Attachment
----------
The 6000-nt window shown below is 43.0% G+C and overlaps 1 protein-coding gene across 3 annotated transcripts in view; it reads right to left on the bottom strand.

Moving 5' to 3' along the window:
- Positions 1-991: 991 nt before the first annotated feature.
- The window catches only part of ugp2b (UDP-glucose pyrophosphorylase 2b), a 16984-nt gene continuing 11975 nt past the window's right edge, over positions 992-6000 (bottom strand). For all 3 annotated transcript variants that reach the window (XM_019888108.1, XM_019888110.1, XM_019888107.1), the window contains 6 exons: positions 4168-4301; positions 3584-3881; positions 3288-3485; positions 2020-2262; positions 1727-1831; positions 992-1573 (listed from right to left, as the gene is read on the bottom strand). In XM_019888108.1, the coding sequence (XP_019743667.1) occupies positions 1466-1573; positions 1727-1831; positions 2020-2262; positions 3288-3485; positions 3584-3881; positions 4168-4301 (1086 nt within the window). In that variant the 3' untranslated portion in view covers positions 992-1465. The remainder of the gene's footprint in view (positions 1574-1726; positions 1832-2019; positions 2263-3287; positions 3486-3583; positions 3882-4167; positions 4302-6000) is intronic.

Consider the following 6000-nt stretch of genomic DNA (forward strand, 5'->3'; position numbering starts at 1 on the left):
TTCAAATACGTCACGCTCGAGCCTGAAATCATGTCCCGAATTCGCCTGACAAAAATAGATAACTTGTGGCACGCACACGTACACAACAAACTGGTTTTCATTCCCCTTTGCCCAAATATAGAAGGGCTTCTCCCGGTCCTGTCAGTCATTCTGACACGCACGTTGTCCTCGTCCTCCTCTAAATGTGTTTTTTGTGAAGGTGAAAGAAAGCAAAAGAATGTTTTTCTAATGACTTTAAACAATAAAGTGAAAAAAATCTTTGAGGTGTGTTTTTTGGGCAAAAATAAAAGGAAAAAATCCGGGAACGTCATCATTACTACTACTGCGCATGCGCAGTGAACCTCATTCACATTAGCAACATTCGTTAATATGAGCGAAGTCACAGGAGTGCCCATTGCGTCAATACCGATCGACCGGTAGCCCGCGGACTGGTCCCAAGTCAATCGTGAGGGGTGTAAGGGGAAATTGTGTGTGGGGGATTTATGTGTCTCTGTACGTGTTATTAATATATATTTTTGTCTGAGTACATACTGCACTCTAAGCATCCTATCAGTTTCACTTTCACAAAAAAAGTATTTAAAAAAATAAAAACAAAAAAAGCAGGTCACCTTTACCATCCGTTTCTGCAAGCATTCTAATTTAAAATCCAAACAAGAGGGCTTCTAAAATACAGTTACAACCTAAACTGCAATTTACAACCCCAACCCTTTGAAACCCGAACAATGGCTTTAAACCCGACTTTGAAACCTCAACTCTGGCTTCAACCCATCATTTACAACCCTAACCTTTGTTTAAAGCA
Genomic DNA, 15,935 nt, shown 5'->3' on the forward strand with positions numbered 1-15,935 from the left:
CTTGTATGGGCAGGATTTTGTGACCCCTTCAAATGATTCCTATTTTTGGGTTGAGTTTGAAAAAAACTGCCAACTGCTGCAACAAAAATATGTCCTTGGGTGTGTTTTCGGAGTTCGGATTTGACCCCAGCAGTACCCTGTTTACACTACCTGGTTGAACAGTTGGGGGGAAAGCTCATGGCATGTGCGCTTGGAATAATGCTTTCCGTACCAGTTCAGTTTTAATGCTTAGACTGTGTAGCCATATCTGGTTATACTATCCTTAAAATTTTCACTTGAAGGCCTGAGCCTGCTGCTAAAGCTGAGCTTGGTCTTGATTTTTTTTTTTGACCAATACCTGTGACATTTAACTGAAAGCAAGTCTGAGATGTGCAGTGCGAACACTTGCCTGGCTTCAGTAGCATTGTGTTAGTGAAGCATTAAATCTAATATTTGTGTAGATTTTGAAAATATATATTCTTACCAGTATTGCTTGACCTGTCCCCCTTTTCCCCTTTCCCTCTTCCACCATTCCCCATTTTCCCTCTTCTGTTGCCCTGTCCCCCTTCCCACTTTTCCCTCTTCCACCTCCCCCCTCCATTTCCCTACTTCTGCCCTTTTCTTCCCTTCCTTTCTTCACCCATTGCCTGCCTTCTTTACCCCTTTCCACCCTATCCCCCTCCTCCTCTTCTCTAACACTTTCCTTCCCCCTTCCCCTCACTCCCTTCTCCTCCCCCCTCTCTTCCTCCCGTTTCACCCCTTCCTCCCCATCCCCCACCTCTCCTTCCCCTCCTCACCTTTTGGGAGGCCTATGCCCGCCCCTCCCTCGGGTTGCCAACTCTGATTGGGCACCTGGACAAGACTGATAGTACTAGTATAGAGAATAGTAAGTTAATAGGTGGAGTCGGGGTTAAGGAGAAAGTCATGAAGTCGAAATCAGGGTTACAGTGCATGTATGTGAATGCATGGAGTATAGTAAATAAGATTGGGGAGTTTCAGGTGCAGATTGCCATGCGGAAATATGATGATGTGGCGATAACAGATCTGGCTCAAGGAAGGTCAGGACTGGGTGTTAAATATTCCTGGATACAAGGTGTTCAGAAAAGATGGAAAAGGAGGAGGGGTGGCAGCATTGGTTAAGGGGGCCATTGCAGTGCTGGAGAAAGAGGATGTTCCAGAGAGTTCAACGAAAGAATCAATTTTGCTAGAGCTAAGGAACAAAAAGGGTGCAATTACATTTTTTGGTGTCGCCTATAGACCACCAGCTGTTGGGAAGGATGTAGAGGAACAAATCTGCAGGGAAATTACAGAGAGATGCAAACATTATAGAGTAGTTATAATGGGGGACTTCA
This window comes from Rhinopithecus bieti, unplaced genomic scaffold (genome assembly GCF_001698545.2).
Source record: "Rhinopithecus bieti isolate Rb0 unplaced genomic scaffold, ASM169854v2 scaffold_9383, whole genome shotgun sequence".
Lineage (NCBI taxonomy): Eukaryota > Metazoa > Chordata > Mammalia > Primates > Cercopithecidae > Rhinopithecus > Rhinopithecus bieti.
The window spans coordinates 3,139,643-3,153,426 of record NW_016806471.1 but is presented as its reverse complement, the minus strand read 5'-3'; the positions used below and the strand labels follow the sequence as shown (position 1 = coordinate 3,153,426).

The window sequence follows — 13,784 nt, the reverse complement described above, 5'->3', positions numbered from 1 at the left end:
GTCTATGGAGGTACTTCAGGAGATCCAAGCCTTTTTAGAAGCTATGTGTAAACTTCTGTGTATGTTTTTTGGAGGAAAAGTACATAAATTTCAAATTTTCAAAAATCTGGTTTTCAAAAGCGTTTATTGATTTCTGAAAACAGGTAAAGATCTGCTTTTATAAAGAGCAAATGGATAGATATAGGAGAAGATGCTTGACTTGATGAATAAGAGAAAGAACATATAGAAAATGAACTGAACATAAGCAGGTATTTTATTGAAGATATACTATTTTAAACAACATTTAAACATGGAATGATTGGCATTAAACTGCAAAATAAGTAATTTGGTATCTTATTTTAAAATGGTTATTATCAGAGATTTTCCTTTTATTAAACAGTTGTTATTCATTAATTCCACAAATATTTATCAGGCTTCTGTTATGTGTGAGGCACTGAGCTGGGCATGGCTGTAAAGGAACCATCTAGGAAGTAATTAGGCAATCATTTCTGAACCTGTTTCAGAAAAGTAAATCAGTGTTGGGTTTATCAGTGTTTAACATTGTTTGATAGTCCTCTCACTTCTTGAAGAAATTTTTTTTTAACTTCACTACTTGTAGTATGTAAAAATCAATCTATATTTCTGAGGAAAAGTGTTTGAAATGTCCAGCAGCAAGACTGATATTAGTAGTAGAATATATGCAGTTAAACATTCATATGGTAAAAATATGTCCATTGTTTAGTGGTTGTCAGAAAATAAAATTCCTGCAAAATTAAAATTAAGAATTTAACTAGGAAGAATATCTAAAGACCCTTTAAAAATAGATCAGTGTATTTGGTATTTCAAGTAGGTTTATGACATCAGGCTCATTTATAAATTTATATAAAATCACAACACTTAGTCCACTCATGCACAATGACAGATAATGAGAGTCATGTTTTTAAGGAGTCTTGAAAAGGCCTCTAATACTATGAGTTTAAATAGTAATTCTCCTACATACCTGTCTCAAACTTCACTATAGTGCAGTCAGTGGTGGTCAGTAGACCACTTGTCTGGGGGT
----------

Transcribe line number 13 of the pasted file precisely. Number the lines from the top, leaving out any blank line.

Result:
The window sequence follows — 13,784 nt, the reverse complement described above, 5'->3', positions numbered from 1 at the left end: